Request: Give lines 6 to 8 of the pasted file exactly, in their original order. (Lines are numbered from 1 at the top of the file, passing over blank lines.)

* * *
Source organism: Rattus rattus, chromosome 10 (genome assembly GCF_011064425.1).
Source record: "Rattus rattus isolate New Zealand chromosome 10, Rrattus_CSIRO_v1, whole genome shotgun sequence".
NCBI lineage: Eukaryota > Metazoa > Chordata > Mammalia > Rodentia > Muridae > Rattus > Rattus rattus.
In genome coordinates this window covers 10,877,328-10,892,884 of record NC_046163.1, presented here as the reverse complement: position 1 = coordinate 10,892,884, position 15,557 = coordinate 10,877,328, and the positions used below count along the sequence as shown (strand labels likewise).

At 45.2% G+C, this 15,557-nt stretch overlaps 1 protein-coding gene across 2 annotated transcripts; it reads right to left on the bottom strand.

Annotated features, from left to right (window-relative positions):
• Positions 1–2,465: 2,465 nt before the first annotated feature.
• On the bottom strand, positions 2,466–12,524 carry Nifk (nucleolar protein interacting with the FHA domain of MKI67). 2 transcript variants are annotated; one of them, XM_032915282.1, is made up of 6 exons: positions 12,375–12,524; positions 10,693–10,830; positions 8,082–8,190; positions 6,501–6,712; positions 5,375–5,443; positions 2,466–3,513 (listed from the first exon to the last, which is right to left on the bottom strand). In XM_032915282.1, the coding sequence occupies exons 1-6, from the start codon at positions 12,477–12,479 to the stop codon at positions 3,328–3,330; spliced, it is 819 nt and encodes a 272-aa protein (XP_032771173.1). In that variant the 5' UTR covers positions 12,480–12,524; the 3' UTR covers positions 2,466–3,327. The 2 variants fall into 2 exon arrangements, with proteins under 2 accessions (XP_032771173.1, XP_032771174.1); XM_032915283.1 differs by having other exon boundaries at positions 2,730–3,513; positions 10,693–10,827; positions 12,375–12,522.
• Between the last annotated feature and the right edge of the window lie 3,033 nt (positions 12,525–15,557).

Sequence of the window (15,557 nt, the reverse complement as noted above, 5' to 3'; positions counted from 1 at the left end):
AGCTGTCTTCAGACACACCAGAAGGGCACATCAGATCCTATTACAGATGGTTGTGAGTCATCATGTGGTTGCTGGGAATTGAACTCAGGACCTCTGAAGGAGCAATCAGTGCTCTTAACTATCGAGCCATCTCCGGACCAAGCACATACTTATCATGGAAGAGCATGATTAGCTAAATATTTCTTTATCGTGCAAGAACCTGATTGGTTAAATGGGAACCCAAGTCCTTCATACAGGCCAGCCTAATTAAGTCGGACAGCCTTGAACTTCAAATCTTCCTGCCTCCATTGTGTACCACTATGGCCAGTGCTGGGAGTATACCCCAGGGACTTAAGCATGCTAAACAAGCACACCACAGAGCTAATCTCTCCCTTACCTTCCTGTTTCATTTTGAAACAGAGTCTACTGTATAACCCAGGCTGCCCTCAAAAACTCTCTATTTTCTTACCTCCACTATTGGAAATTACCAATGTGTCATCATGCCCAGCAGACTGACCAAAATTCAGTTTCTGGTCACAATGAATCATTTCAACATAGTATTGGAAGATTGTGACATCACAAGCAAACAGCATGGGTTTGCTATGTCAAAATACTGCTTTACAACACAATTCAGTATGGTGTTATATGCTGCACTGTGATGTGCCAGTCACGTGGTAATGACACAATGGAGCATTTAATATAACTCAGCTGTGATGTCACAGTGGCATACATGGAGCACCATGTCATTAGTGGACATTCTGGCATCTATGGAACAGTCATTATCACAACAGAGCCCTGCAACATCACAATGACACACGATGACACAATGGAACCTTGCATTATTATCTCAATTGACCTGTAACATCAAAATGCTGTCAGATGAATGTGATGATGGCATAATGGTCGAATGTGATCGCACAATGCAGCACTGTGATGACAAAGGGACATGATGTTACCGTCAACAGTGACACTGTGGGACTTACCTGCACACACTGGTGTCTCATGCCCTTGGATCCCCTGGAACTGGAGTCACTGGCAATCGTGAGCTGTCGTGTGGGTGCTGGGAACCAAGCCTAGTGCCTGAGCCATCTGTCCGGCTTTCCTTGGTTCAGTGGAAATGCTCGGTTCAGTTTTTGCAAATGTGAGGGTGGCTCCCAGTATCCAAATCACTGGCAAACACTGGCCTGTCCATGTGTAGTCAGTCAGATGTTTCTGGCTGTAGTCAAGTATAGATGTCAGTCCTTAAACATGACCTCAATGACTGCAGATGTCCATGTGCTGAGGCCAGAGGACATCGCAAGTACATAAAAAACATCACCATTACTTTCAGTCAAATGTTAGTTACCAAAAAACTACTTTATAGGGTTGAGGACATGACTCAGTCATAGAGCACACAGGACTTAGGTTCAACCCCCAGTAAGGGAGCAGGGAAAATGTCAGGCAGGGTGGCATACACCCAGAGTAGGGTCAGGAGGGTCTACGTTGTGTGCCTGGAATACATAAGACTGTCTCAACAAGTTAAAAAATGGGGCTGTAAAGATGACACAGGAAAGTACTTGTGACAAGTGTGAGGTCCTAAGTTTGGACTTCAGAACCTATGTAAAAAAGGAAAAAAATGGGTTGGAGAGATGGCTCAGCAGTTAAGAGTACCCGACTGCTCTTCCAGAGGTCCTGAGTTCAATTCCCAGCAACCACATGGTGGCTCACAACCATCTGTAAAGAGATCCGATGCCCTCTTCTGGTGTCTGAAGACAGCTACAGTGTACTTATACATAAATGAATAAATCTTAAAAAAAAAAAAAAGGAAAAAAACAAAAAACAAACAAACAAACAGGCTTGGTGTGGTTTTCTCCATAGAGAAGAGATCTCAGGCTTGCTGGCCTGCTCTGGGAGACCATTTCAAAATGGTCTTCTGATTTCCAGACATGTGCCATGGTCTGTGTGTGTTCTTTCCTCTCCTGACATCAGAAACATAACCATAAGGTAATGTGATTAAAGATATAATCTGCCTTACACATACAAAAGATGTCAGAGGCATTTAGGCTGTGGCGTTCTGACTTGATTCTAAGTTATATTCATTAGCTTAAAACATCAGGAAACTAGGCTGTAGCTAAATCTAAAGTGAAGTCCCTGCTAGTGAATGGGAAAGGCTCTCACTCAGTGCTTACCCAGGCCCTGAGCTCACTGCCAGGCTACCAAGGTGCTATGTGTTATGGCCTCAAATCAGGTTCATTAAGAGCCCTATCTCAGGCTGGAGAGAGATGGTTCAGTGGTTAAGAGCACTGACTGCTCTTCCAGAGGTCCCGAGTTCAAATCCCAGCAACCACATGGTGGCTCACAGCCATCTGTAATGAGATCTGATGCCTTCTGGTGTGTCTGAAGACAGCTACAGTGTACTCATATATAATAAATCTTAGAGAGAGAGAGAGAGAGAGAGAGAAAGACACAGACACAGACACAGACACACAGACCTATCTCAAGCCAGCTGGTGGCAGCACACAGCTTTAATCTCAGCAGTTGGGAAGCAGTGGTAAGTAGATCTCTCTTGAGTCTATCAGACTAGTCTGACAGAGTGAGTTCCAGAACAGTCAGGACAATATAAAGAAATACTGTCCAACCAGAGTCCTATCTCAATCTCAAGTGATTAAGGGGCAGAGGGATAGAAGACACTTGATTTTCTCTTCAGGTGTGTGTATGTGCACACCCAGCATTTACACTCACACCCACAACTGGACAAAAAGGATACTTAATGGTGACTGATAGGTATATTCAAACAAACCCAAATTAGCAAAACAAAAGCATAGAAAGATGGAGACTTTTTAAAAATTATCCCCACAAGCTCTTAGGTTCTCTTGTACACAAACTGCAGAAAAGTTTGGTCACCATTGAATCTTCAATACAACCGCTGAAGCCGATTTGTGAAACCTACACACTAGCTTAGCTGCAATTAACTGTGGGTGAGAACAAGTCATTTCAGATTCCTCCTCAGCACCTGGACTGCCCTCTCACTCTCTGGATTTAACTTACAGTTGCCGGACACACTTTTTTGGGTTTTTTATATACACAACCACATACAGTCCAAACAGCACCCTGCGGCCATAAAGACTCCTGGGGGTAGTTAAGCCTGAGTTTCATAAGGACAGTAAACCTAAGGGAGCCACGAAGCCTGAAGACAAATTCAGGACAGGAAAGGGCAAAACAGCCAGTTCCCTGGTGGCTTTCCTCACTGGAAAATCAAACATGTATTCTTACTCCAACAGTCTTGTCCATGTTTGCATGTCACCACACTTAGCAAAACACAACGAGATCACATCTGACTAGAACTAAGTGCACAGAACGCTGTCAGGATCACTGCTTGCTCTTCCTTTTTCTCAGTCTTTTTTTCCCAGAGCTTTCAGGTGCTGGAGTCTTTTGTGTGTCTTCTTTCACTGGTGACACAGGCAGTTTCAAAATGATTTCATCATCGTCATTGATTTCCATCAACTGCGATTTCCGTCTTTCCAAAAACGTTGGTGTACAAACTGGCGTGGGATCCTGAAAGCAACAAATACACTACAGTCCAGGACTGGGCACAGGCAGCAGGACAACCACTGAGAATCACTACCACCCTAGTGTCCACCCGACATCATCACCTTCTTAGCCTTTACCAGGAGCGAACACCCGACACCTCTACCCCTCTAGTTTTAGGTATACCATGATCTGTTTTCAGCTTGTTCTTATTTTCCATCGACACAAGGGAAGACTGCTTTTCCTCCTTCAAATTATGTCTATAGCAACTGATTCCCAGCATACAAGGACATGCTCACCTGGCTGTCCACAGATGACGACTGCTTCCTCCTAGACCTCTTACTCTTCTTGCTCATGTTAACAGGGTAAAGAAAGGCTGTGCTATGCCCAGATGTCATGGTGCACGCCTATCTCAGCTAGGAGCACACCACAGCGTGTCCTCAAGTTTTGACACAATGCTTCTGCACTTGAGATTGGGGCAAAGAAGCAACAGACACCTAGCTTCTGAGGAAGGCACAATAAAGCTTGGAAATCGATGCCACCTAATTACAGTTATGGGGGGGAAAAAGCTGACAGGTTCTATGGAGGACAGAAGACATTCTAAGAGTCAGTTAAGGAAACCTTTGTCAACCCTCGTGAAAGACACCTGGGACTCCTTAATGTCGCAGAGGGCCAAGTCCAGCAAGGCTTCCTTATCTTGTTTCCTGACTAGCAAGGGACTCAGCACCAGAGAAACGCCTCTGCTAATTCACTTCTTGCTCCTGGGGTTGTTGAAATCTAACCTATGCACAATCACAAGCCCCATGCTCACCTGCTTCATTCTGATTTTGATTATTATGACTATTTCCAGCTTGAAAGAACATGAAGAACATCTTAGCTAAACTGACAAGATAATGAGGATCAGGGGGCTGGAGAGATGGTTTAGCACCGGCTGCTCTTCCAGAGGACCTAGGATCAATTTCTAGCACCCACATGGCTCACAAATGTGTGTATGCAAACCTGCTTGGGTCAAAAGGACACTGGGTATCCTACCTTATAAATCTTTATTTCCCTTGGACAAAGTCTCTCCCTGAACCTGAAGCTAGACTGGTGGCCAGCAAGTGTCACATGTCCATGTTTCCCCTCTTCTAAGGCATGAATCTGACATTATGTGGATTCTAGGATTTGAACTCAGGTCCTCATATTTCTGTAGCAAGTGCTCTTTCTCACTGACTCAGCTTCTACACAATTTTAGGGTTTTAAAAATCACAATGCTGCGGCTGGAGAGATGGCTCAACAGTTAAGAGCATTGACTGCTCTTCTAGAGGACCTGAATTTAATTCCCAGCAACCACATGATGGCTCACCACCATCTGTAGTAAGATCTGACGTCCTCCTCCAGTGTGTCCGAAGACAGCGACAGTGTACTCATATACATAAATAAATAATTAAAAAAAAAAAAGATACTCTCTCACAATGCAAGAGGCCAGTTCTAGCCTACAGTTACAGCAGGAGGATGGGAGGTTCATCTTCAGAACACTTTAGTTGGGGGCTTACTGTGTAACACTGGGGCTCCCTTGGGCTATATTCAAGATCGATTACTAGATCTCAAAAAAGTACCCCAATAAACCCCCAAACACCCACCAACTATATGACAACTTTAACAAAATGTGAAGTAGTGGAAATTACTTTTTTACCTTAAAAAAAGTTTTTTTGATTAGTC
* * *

Annotated features, from left to right (window-relative positions):
• Positions 1–2,465: 2,465 nt before the first annotated feature.
• On the bottom strand, positions 2,466–12,524 carry Nifk (nucleolar protein interacting with the FHA domain of MKI67). 2 transcript variants are annotated; one of them, XM_032915282.1, is made up of 6 exons: positions 12,375–12,524; positions 10,693–10,830; positions 8,082–8,190; positions 6,501–6,712; positions 5,375–5,443; positions 2,466–3,513 (listed from the first exon to the last, which is right to left on the bottom strand). In XM_032915282.1, the coding sequence occupies exons 1-6, from the start codon at positions 12,477–12,479 to the stop codon at positions 3,328–3,330; spliced, it is 819 nt and encodes a 272-aa protein (XP_032771173.1). In that variant the 5' UTR covers positions 12,480–12,524; the 3' UTR covers positions 2,466–3,327. The 2 variants fall into 2 exon arrangements, with proteins under 2 accessions (XP_032771173.1, XP_032771174.1); XM_032915283.1 differs by having other exon boundaries at positions 2,730–3,513; positions 10,693–10,827; positions 12,375–12,522.